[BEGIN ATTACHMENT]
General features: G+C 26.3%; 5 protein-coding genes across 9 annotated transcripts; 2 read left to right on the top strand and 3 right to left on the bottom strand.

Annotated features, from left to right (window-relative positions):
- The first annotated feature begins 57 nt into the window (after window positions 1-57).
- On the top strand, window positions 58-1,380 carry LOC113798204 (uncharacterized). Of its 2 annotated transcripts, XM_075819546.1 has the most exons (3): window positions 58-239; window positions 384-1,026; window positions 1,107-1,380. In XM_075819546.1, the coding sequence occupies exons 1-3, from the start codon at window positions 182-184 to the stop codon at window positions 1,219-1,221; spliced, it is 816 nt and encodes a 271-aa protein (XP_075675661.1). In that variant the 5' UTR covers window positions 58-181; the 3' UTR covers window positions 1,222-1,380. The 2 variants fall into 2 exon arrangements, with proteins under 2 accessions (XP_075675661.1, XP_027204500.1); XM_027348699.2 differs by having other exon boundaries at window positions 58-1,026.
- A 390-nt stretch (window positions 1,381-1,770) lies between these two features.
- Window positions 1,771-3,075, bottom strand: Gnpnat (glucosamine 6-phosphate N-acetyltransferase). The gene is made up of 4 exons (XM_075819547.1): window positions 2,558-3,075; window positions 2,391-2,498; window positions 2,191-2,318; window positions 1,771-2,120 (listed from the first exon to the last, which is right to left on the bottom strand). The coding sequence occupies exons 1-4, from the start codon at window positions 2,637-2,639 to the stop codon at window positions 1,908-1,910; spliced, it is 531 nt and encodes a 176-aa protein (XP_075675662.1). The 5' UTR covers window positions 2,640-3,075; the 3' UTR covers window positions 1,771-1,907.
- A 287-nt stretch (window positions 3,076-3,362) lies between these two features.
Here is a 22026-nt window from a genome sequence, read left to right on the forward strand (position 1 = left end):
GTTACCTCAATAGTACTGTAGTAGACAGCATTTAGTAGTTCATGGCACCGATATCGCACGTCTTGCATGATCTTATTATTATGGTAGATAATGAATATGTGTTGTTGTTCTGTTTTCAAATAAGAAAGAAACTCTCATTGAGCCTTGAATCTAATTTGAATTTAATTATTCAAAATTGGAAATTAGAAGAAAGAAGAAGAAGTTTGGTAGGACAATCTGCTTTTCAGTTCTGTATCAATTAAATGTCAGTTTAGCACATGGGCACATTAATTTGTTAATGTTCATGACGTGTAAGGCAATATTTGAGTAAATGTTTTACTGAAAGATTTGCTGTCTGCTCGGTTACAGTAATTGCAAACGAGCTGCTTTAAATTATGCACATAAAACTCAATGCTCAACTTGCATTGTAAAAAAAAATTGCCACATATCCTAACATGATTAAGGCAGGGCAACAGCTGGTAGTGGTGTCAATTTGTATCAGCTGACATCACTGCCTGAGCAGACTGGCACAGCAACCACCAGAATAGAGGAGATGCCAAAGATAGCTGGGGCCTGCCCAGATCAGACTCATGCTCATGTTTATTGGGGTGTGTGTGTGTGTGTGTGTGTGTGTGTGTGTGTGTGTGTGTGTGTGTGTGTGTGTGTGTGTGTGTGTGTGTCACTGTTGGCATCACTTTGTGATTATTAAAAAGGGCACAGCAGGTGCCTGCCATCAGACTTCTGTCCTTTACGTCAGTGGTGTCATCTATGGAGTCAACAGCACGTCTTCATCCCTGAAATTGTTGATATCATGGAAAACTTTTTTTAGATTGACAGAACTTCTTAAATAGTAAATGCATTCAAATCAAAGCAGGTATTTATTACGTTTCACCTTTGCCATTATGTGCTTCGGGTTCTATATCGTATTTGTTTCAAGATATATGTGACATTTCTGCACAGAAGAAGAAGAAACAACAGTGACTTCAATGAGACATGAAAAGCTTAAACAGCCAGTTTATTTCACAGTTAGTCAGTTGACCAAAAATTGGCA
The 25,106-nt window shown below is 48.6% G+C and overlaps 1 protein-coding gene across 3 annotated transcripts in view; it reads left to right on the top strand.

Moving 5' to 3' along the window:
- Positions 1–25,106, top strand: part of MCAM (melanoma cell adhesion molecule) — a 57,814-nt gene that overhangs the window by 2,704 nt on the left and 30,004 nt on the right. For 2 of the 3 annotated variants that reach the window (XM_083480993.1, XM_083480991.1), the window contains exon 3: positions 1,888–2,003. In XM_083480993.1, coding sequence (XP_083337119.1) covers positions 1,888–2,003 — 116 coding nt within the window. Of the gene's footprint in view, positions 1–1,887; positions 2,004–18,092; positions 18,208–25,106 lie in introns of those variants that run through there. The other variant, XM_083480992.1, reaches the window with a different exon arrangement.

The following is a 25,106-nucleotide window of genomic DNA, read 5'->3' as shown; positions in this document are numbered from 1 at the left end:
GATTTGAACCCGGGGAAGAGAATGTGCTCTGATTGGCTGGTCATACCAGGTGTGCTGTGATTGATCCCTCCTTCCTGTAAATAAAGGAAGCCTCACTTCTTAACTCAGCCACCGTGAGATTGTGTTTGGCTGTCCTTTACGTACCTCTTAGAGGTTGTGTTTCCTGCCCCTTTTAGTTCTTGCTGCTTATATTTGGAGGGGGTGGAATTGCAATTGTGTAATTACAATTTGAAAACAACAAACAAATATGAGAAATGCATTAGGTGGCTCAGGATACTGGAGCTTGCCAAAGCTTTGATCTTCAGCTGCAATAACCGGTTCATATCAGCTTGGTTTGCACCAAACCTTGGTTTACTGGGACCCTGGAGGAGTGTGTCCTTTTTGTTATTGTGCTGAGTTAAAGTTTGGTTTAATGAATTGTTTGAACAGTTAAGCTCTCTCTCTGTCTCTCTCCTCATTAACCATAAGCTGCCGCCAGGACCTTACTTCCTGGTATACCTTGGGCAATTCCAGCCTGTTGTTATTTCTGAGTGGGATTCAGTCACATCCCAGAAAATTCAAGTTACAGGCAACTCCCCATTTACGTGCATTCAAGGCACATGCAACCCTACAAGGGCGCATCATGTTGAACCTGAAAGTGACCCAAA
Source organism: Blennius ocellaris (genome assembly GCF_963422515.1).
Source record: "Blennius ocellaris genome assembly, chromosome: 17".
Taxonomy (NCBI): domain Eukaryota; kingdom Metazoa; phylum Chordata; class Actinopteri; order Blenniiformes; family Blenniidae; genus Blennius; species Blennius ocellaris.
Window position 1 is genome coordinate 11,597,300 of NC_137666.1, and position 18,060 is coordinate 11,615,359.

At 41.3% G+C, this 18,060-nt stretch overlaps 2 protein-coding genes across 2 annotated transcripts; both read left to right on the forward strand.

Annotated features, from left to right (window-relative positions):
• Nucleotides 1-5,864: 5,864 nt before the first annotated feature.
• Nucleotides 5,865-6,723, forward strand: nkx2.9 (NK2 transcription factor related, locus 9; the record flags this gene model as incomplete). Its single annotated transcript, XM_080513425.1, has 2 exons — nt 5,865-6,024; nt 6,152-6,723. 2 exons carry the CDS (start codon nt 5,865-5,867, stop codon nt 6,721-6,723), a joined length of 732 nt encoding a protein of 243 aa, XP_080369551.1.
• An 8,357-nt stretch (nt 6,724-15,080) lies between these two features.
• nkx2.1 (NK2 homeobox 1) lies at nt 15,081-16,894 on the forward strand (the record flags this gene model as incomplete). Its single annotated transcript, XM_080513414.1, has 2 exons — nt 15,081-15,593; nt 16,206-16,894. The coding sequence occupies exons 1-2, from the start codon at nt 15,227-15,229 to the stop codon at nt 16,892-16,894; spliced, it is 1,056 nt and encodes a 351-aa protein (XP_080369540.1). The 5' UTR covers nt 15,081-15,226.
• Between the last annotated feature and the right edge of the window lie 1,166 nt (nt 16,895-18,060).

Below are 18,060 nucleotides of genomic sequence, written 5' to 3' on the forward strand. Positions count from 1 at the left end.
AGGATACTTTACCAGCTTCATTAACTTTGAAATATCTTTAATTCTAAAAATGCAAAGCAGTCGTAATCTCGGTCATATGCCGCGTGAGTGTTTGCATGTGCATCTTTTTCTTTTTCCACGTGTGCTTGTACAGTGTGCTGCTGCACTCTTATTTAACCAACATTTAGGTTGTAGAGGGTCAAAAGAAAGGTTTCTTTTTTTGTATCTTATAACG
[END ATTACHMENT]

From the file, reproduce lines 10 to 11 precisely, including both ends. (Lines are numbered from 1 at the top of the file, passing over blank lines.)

The 25,106-nt window shown below is 48.6% G+C and overlaps 1 protein-coding gene across 3 annotated transcripts in view; it reads left to right on the top strand.

Moving 5' to 3' along the window: